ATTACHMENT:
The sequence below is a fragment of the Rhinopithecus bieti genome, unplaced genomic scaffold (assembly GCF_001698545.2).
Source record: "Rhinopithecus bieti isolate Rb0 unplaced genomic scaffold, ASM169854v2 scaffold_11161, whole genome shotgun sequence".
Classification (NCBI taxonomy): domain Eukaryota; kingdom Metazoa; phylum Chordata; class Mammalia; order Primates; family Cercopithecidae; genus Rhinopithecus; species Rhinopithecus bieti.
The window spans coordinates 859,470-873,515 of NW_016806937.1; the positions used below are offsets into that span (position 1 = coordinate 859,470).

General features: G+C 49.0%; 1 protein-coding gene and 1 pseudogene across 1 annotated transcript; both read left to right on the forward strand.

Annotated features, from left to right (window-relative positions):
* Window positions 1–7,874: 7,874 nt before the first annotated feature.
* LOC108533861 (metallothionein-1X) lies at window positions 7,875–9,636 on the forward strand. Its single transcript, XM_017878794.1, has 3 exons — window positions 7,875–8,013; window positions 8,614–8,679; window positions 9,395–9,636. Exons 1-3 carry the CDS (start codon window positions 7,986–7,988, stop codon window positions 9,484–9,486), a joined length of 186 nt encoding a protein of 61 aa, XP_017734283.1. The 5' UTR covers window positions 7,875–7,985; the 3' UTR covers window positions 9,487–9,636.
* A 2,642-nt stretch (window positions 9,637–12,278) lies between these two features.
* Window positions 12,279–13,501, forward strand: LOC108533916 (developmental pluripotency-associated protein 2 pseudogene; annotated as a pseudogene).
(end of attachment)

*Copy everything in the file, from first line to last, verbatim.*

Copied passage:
The sequence below is a fragment of the Rhinopithecus bieti genome, unplaced genomic scaffold (assembly GCF_001698545.2).
Source record: "Rhinopithecus bieti isolate Rb0 unplaced genomic scaffold, ASM169854v2 scaffold_11161, whole genome shotgun sequence".
Classification (NCBI taxonomy): domain Eukaryota; kingdom Metazoa; phylum Chordata; class Mammalia; order Primates; family Cercopithecidae; genus Rhinopithecus; species Rhinopithecus bieti.
The window spans coordinates 859,470-873,515 of NW_016806937.1; the positions used below are offsets into that span (position 1 = coordinate 859,470).

General features: G+C 49.0%; 1 protein-coding gene and 1 pseudogene across 1 annotated transcript; both read left to right on the forward strand.

Annotated features, from left to right (window-relative positions):
* Window positions 1–7,874: 7,874 nt before the first annotated feature.
* LOC108533861 (metallothionein-1X) lies at window positions 7,875–9,636 on the forward strand. Its single transcript, XM_017878794.1, has 3 exons — window positions 7,875–8,013; window positions 8,614–8,679; window positions 9,395–9,636. Exons 1-3 carry the CDS (start codon window positions 7,986–7,988, stop codon window positions 9,484–9,486), a joined length of 186 nt encoding a protein of 61 aa, XP_017734283.1. The 5' UTR covers window positions 7,875–7,985; the 3' UTR covers window positions 9,487–9,636.
* A 2,642-nt stretch (window positions 9,637–12,278) lies between these two features.
* Window positions 12,279–13,501, forward strand: LOC108533916 (developmental pluripotency-associated protein 2 pseudogene; annotated as a pseudogene).